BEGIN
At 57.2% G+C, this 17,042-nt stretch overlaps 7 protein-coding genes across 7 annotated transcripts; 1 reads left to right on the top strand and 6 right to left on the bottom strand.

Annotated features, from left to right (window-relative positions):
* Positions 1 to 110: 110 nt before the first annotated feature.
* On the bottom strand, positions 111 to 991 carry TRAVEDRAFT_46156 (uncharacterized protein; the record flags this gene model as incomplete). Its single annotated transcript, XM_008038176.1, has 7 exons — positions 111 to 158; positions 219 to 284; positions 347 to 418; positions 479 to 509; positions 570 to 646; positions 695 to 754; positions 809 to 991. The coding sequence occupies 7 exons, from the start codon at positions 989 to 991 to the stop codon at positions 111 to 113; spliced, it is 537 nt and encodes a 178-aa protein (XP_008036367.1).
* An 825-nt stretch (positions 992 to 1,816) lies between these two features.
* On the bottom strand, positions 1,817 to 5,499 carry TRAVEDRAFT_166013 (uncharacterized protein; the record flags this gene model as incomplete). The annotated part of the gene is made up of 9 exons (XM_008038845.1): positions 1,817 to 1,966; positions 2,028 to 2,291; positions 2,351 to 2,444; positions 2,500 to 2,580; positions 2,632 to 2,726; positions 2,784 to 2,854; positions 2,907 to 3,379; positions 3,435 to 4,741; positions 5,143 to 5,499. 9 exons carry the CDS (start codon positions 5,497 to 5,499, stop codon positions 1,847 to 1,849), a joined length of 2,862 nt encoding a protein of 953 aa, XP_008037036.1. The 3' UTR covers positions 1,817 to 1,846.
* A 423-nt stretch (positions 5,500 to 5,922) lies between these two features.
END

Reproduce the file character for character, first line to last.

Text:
At 57.2% G+C, this 17,042-nt stretch overlaps 7 protein-coding genes across 7 annotated transcripts; 1 reads left to right on the top strand and 6 right to left on the bottom strand.

Annotated features, from left to right (window-relative positions):
* Positions 1 to 110: 110 nt before the first annotated feature.
* On the bottom strand, positions 111 to 991 carry TRAVEDRAFT_46156 (uncharacterized protein; the record flags this gene model as incomplete). Its single annotated transcript, XM_008038176.1, has 7 exons — positions 111 to 158; positions 219 to 284; positions 347 to 418; positions 479 to 509; positions 570 to 646; positions 695 to 754; positions 809 to 991. The coding sequence occupies 7 exons, from the start codon at positions 989 to 991 to the stop codon at positions 111 to 113; spliced, it is 537 nt and encodes a 178-aa protein (XP_008036367.1).
* An 825-nt stretch (positions 992 to 1,816) lies between these two features.
* On the bottom strand, positions 1,817 to 5,499 carry TRAVEDRAFT_166013 (uncharacterized protein; the record flags this gene model as incomplete). The annotated part of the gene is made up of 9 exons (XM_008038845.1): positions 1,817 to 1,966; positions 2,028 to 2,291; positions 2,351 to 2,444; positions 2,500 to 2,580; positions 2,632 to 2,726; positions 2,784 to 2,854; positions 2,907 to 3,379; positions 3,435 to 4,741; positions 5,143 to 5,499. 9 exons carry the CDS (start codon positions 5,497 to 5,499, stop codon positions 1,847 to 1,849), a joined length of 2,862 nt encoding a protein of 953 aa, XP_008037036.1. The 3' UTR covers positions 1,817 to 1,846.
* A 423-nt stretch (positions 5,500 to 5,922) lies between these two features.